(citing Williams v. Borough of W. Chester, Pa., 891 F.2d 458, 461 (3d Cir. 1989)).
The movant “always bears the initial responsibility of informing the district court of the
basis for its motion, and identifying those portions of [the record] which it believes demonstrate
the absence of a genuine issue of material fact.” Celotex Corp. v. Catrett, 477 U.S. 317, 323
(1986). Where the non-moving party bears the burden of proof on a particular issue at trial, the
moving party’s initial Celotex burden can be met by showing that the non-moving party has
“fail[ed] to make a showing sufficient to establish the existence of an element essential to that
party’s case.” Id. at 322.
After the moving party has met its initial burden, summary judgment is appropriate if the
non-moving party fails to rebut the moving party’s claim by “citing to particular parts of
materials in the record, including depositions, documents, electronically stored information,
affidavits or declarations, stipulations . . . , admissions, interrogatory answers, or other materials”
that show a genuine issue of material fact or by “showing that the materials cited do not establish
the absence or presence of a genuine dispute.” FED. R. CIV. P. 56(c)(1)(A).
Notwithstanding the declarations page description of Plaintiffs’ house as “non-elevated
without basement,” the record reflects that the house is in fact a post-FIRM elevated structure.
(Def.’s Stat. of Facts ¶ 13; Def.’s Mot., Exs. 7, 12-23; Pls.’ Stat. of Facts ¶ 2.) The house was
elevated by the Munns between 2002 and 2003 following a flood. Although Plaintiffs claim not
to have known about the elevation when they purchased the house, they do not dispute that the
house is elevated at this time. (Def.’s Mot. Exs. 12-23.) Defendant argues that this fact alone
dictates that the coverage limits pertaining to elevated structures set forth in Section III A(8) and
B(3) of the SFIP apply, necessitating judgment be entered in its favored.
The SFIP entitles its purchasers to insurance “under the terms of the National Flood
Insurance Act of 1968[,]” provided that they:
(1) Have paid the correct premium;
(2) Comply with all terms and conditions of this policy; and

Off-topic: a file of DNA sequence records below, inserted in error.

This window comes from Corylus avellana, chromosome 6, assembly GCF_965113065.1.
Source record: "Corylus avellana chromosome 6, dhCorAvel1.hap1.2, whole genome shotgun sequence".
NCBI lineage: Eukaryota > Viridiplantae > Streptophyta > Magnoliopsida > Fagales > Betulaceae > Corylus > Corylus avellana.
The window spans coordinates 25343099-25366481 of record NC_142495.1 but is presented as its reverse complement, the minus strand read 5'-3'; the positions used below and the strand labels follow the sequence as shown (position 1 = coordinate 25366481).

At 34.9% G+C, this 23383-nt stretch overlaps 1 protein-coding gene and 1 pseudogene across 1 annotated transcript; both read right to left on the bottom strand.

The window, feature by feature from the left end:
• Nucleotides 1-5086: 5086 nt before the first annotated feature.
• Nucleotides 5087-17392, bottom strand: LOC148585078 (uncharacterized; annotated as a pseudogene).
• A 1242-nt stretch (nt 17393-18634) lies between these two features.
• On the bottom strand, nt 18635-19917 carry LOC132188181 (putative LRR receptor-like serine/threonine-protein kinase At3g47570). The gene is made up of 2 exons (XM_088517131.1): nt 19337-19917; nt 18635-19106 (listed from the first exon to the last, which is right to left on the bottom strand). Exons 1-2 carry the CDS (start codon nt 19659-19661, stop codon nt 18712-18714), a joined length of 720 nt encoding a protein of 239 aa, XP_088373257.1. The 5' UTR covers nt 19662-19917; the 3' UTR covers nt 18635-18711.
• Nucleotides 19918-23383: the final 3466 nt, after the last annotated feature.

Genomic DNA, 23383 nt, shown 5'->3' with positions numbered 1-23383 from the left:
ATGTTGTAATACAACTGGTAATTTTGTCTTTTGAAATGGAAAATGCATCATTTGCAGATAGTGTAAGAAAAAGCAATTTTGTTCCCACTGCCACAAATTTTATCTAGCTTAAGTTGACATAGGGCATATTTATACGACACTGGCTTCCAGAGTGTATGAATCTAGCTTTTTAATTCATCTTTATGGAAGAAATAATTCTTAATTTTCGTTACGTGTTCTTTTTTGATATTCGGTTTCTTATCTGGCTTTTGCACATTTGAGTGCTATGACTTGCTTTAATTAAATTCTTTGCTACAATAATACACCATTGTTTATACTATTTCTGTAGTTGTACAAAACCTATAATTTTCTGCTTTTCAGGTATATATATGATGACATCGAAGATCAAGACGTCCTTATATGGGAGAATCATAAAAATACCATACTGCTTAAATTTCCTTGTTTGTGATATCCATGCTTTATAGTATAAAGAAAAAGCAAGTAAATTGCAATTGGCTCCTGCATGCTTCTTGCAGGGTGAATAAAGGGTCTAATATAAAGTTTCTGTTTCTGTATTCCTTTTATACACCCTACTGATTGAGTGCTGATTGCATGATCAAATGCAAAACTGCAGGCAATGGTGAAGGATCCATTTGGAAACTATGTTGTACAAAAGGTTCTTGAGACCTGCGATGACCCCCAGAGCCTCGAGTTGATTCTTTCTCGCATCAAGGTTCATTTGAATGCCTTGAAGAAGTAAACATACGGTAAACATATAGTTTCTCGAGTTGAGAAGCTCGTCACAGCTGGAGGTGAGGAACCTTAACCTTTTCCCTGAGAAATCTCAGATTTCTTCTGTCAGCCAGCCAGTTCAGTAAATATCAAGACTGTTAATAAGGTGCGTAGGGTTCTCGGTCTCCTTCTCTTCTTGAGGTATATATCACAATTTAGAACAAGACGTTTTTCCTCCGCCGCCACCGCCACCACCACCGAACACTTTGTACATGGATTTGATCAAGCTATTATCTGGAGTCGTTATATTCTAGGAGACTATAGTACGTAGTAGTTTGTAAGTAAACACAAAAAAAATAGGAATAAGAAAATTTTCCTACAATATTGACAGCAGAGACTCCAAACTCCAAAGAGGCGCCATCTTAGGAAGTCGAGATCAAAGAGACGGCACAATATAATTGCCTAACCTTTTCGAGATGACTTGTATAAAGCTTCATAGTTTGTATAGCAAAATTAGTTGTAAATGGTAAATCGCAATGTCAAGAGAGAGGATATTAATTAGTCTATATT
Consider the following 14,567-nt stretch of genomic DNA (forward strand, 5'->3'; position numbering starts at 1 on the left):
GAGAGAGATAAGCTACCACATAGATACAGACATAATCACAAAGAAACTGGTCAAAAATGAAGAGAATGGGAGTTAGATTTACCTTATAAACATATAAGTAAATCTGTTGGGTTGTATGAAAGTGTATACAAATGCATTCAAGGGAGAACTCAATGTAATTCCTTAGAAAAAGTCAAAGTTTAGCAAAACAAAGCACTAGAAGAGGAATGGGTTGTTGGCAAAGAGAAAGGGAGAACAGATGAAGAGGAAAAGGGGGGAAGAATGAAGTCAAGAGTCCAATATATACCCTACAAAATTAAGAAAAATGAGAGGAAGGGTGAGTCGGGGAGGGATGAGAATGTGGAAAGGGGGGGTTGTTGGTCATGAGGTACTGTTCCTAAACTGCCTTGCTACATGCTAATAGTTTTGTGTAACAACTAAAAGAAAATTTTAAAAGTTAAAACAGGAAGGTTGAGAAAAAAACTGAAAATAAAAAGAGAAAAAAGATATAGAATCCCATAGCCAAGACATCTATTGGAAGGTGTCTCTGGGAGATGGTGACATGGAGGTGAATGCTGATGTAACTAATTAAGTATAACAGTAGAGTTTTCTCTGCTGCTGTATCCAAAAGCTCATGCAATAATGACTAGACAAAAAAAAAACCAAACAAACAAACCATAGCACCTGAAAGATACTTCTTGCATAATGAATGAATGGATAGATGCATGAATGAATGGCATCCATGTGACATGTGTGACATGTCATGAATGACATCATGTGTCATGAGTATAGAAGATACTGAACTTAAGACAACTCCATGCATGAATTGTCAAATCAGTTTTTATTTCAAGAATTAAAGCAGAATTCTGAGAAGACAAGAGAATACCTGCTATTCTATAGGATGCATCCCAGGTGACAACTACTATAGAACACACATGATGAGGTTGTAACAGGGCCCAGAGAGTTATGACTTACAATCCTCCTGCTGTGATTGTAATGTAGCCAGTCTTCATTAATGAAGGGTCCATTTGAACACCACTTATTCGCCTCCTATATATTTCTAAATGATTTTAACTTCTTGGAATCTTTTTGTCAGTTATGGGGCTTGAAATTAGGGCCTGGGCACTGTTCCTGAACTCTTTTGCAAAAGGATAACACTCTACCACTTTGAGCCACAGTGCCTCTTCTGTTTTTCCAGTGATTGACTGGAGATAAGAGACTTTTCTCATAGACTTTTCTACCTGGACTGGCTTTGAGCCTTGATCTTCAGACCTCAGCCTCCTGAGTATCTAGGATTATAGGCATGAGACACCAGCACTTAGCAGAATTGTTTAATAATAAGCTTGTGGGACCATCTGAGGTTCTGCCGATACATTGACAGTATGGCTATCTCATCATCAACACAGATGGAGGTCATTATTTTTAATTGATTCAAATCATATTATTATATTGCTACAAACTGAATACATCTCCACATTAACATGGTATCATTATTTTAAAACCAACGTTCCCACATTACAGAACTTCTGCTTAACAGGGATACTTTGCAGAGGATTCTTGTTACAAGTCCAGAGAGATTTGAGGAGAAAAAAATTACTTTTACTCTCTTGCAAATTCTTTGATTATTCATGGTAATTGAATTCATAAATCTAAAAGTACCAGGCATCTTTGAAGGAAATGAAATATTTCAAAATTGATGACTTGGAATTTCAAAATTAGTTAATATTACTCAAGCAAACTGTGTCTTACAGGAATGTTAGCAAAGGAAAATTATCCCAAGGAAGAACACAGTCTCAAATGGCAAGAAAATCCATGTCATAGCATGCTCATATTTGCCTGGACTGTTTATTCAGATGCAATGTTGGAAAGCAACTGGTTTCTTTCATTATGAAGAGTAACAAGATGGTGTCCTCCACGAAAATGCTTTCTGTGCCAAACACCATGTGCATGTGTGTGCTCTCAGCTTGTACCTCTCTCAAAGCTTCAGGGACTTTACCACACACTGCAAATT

(3) Have furnished accurate information and statements.
44 C.F.R § 61, App. A(1)(I).
The policy continues: “We have the right to review the information you give us at any
time and to revise your policy based on our review.” Id. Defendant contends that this is exactly
what happened in Plaintiffs’ case: FEMA conducted an investigation after questions arose about
the elevation of the house and determined that, contrary to the information provided by Plaintiffs
when they applied for the policy, the house was in fact post-FIRM elevated. FEMA then applied
the coverage limits pertaining to elevated structures and paid Plaintiffs accordingly. While
Plaintiffs claim to have been unaware that the house was elevated at the time they purchased it
from the Munns, Defendant argues that this assertion is: (a) belied by the disclosures made by
the Munns upon selling the house to Plaintiffs; and (b) immaterial, as the SFIP and the limits
therein are federal regulations requiring coverage consistent with the actual status of the house,
rather than Plaintiffs’ mistaken characterization of it. Plaintiffs’ sole argument in response is that
Defendant is estopped from denying Plaintiffs’ coverage in the full amount of their policy due to
Defendant’s conduct at the time it agreed to insure the house.
The doctrine of equitable estoppel is “grounded on a notion of fair dealing and good
conscience” Gibbs ex rel. Gibbs v. Carnival Cruise Lines, 314 F.3d 125, 133 (3d Cir. 2002)
(internal quotation marks omitted). Traditionally, it is applied to preclude a party who has made
representations of fact through words or conduct from asserting rights against a person who has
reasonably relied on those words or conduct to his detriment. Id. (citing Oxford Shipping Co.,
Ltd. v. New Hampshire Trading Corp., 697 F.2d 1, 4 (1st Cir. 1982)). Plaintiffs contend that, at
the time Defendant agreed to insure Plaintiffs’ house, it knew that the building was post-FIRM